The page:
The Bishop is the first and highest degree of the clergy in the Orthodox Church (episkopos in Greek, which means overseer). He is the successor to the Apostles in the service and government of the Church. A bishop, sometimes referred to as the ruling bishop, is responsible for and the head of all the parishes located in his diocese. All authority of the lower orders of clergy is derived from the bishop. No divine services may be served in any Orthodox temple without the authorization of a bishop.
Rankings of Bishops
Sacramentally, all bishops are equal. Nevertheless, there are distinctions of administrative rank among bishops.
A bishop who governs his own diocese or archdiocese is a diocesan bishop. He may be called 'Bishop' or 'Archbishop' or 'Metropolitan' or 'Metropolitan Archbishop' or 'Patriarch'.
The title patriarch is reserved for the primate of certain of the autocephalous Orthodox churches. The first hierarch of the other autocephalous churches are styled metropolitan or archbishop or metropolitan archbishop.
The title patriarch was first applied to the original three major sees of Rome, Alexandria, and Antioch, and shortly after extended to include Constantinople and Jerusalem.
Much later the term was granted to the heads of other most significant Churches. Significance for some Churches now, may be more historical than actual.
Archbishops and Metropolitans
The title of archbishop or metropolitan may be granted to a senior bishop, usually one who is in charge of a large ecclesiastical jurisdiction. He may or may not have provincial oversight of suffragan bishops. He may or may not have auxilliary bishops assisting him.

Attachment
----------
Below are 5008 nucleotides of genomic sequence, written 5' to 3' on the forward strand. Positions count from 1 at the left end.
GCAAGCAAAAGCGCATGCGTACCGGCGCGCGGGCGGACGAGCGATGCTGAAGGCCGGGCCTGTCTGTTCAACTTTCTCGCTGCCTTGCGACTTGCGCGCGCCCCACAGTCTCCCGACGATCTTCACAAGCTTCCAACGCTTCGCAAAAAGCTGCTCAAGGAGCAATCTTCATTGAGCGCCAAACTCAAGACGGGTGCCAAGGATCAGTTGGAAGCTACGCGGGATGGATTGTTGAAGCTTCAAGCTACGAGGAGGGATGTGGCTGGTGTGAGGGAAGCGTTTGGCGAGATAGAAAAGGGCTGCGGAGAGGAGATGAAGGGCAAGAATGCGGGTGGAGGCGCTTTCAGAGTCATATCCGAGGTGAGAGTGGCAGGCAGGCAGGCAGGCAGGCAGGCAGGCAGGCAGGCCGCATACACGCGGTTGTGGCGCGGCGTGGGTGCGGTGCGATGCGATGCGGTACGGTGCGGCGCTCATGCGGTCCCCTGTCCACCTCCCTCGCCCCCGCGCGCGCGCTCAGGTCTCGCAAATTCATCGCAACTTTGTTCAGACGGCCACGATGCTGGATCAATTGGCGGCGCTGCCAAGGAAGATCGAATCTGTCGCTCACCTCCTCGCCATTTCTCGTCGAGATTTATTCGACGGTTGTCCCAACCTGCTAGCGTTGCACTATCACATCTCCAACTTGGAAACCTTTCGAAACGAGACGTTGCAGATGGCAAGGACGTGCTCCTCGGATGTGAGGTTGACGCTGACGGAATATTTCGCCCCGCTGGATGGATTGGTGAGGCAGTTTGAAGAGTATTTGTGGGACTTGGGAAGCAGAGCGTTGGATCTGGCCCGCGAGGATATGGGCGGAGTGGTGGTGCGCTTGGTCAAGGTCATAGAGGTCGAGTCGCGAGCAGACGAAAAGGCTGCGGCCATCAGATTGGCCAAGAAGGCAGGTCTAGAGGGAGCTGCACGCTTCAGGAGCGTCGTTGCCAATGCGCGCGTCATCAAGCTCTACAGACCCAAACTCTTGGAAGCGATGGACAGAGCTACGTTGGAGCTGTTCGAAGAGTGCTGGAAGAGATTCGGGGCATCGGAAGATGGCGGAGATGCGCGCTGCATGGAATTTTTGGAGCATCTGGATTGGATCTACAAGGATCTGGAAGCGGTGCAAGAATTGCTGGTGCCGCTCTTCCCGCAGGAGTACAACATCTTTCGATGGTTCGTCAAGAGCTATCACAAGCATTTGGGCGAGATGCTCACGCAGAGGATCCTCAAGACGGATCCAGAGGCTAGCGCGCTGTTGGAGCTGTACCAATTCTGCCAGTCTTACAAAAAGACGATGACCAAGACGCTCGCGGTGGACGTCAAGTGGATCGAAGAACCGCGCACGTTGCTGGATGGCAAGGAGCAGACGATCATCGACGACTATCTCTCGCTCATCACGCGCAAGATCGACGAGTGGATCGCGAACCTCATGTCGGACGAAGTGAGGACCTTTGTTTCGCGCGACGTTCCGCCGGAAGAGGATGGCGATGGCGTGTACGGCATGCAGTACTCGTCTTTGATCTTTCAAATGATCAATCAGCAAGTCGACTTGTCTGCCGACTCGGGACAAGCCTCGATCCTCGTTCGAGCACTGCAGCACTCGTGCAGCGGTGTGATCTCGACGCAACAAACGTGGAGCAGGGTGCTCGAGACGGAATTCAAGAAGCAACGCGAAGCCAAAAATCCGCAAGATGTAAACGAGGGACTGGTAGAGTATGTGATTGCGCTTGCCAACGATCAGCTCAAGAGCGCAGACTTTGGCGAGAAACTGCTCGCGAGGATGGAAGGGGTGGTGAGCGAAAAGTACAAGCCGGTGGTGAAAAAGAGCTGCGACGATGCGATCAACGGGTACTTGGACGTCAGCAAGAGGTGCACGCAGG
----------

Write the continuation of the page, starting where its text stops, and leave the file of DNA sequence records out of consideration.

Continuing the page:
In the Slavonic and Antiochian traditions, a metropolitan outranks an archbishop. The reverse is the situation in the Greek tradition. The Antiochian tradition also uses the style metropolitan archbishop to differentiate from metropolitan bishops in the Greek tradition.
The change in the Greek tradition came about in later Greek history, because the diocesan bishops of ancient sees (which in the Greek world are pretty much all of them) came to be styled metropolitans.
The Slavonic and Antiochian Churches continue to follow the older tradition, where an archbishop is a senior bishop in charge of a major see, and a metropolitan is a bishop in charge of a province which may include a number of minor and/or major sees.
In the Greek tradition, all diocesan bishops (with a few exceptions) are now metropolitans, and an archbishop holds his title as an indication of greater importance for whatever reason.
Non Ruling Bishops
A bishop who does not rule his own diocese is either a Patriarchal Vicar or an Auxilliary Bishop.
In the Church of Antioch, a bishop who is in charge of a newly-created diocese on behalf of, and under the supervision of, the Patriarch of Antioch is called a Patriarchal Vicar. The diocese is usually kept under the direct control of the patriarch until it becomes self-supporting. Patriarchal Vicars are not members of the Holy Synod, and do not answer to the Holy Synod.
When a diocese becomes self-supporting, it is usually granted a ruling bishop who becomes a member of the Holy Synod.
The equivalent title in some Orthodox jurisdictions is Exarch.
The equivalent title in the Roman Catholic Church is Vicar Apostolic.
Auxilliary Bishops are significantly different from Patriarchal Vicars.
Most Orthodox Churches allow themselves the capacity to appoint Auxilliary Bishops to assist ruling bishops within their own dioceses or archdioceses.
Auxilliary Bishops do not govern in their own right but only act as directed by their diocesan bishop.
The primate of the Church of Constantinople assumed the title Ecumenical Patriarch. The primate of the Church of Alexandria was granted the title Pope and Patriarch. The primate of the Church of Georgia recently amended his title from Catholicos to Catholicos-Patriarch.
In general, when referring to a hierarch, His is often used (e.g. His All Holiness, BARTHOLOMEW, Archbishop of Constantinople, New Rome and Ecumenical Patriarch visited Tarpon Springs, Florida in January of 2006). When speaking to a hierarch Your is often used (Your Eminence, I'm so glad to see you!).